Anyway, it apparently had been fighting with something. I was irate. I actually got up and started shouting at the menacing devil cat out the window. I even hissed. Yes, I did. The cat looked at me as if to say What the f&*! ? So, we had a staring match. All the while I could have been trying to get back to sleep. Somehow common sense smacked me upside the head and back to bed I sauntered. ****WAAAAAAHHHHH*****
Darn it, the baby's up. He starts with the "Ma Ma Ma maaaaa". So sad and sweet all at the same time. I gamble that he may fall back to sleep. After about 2 minutes, I cave and go and rescue him. Well, after he's soothed and back in his crib again, I gave the whole sleeping thing another shot. FINALLY, at what I assume was officially hours after zero dark thirty, I fell asleep.
Well morning was ushered into by two screaming banshees. My eldest had previously poked me and asked to play on Playhouse Disney, which I obliged only to squeeze out a few more minutes of sleep (as if that was possible). Her sister, bound and determined to do whatever she was doing scampered down the hall to join her. The quiet and sweet sisterly computer sharing lasted for approximately 24 seconds. My mommy clock told me so.
Wild, blood curdling screaming ensued. The pinching game was on. Well, I was up now and sleep would have to wait (again). The baby, of course, heard all of this joyous music and, he too, was screaming. Well, he needed a diaper changing (badly). So amidst, wrestling the foul thing off of my sweet boy, I was trying to wrestle the two girls apart. She pinched me. No, I didn't. She wouldn't leave me alone. I want breakfast. Mommy, mommy, mommmyyyyyyy. Seriously, they were about a foot from me all while this madness took place.
I'm truly amazed that I didn't absolutely lose my mind and dissolve into a pile of ashes right in front them. Okay, so this seemed to go on for an eternity, while it actually only probably was about 2 minutes before everyone was calm again. My eyes were barely open and I really, really wished the man in blue was home because he SWEARS stuff like this never happens with him. Okay, Super Dad, what's your secret?
At any rate, most of the day was back and forth bantering. The lady next door to us a school teacher. When retrieving the mail, I asked Is it September yet? She said all the parents ask her that and she doesn't want to go back yet.
Oh, yes, there is more. So, we finally made it out to run some errands at one point. My mother tries to reach me by phone and does eventually. Where are you? There's a tornado warning in your county! Get inside somewhere. Go to a basement. Where are the kids?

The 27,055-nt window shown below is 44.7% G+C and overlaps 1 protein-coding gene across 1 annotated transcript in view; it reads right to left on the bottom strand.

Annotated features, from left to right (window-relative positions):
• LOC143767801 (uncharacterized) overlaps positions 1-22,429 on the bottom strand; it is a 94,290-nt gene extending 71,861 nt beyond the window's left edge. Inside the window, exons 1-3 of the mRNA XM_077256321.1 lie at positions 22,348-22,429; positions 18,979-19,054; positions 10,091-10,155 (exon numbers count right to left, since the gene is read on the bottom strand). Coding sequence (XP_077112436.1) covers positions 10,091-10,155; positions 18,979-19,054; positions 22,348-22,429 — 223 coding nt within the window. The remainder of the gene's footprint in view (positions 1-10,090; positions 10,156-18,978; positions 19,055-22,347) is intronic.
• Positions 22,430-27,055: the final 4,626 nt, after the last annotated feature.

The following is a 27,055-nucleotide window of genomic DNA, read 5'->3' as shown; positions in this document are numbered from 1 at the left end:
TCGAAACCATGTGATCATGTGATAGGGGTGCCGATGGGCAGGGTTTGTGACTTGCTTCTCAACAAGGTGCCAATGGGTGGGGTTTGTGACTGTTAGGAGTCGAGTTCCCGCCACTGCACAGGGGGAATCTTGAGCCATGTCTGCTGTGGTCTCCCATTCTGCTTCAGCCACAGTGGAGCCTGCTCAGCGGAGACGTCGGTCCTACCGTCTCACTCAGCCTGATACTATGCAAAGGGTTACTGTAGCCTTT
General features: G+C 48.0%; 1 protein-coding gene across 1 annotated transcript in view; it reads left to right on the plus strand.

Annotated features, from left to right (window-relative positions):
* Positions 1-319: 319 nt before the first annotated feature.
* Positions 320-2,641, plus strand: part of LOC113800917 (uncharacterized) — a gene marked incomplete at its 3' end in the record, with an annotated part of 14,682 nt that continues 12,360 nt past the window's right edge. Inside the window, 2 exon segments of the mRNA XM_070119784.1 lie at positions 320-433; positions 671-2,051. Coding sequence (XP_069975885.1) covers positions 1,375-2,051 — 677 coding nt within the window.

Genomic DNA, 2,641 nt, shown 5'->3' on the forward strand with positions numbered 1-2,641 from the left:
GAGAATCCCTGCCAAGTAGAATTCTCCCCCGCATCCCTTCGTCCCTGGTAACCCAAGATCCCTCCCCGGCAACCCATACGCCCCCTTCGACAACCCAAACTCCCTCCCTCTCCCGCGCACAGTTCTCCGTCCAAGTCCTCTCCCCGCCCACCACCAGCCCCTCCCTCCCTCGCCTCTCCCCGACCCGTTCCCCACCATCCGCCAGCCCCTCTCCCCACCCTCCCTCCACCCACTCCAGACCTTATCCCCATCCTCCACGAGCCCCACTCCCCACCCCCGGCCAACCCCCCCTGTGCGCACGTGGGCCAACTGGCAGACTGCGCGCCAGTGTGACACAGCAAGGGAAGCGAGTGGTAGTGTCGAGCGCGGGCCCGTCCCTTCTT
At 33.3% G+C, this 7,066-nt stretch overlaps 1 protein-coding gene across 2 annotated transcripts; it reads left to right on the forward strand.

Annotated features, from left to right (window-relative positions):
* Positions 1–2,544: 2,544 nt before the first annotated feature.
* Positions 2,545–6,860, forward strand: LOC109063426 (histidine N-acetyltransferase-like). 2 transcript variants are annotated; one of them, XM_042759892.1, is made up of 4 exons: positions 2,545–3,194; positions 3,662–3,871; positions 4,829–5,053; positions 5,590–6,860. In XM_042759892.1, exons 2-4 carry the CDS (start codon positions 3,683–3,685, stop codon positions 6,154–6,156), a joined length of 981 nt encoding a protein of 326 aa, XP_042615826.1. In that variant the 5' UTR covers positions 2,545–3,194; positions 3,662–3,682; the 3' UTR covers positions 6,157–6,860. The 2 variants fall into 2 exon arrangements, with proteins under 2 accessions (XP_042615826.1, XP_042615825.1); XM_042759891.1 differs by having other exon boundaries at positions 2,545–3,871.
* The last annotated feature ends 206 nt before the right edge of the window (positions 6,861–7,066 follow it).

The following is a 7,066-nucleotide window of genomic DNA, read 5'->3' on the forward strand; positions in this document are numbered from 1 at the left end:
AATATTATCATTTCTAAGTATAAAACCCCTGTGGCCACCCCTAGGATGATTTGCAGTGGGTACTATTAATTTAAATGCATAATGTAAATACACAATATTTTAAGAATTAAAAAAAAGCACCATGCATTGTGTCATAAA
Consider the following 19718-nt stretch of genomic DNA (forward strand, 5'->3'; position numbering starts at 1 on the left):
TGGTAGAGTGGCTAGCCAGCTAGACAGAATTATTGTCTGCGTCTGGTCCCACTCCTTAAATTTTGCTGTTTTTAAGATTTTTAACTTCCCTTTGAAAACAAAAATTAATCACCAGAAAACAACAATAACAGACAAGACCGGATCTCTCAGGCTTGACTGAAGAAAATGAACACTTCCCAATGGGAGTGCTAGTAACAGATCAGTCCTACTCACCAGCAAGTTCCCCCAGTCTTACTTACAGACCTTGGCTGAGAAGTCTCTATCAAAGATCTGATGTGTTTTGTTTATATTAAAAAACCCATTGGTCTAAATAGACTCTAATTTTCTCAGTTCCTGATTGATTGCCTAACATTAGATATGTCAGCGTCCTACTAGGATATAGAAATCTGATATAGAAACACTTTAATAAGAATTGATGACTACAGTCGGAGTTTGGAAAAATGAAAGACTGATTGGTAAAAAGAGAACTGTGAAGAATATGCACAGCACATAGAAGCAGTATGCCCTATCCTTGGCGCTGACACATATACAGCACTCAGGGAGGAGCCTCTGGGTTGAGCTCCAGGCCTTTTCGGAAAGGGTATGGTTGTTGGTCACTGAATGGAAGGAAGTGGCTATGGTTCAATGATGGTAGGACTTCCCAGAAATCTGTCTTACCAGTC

Ummmm, well I'm trying to buckle them in, we just got out of Target and I have to run to the grocery store. You can't, get to a safe spot. At this point, I'm already on the highway heading home. I was officially spooked as I did see a sudden onset of nasty weather and lightening strike down practically vertically about a mile up the road. Yikes! Okay, I'll call you later, we'll go into another store. Well, I decided to brave it and head home. We have a basement, so it was the wisest thought (in my crazed mommy mind). Fret not, we made it home safely.
We did have to venture back out to retrieve items from the grocery store and that included a lot of Can I have? and I want..... Please tell every child in America is like this. If they are not, lie to me because mine can't be all that spoiled. Honestly, they CAN be real sweethearts and are well-behaved (for other people ;) ).
So, since I am writing a book here I'll cut to the chase...bedtime has come and gone and all is quiet on the homefront. I should really go to sleep now. Wish me luck with that, would ya'?
Many of you may have seen or at least heard about the 1963 film The Great Escape. It was largely based on the escape and the planning leading up to the escape (with some theatrics and dramatics added in, of course). Dowling was a Lt in the Royal Air Force Bomber Command and had become a POW at an Allied prison camp after being shot down in WWII (specifically in 1942). While Dowling didn't actually escape as part of "The Great Escape", he was instrumental in mapping, digging and assisting men in escaping.
A friend of mine has also received this Fellowship and we will be traveling through webinars and studies together. Oh, and another friend of ours has already completed the program. She was chosen as a recipient in 2006. I've declared her as my mentor. She is a wealth of knowledge and a pretty spectacular person to boot. It's people like her that make me want to do great things. Let me tell you a bit about my mentor. She's a mom to two beautiful young children. She's also a military veteran (of two services) and a military wife. She also has her MPA and is quite the Suzy Homemaker as well, from what I hear. I love people are multi-faceted. Don't you?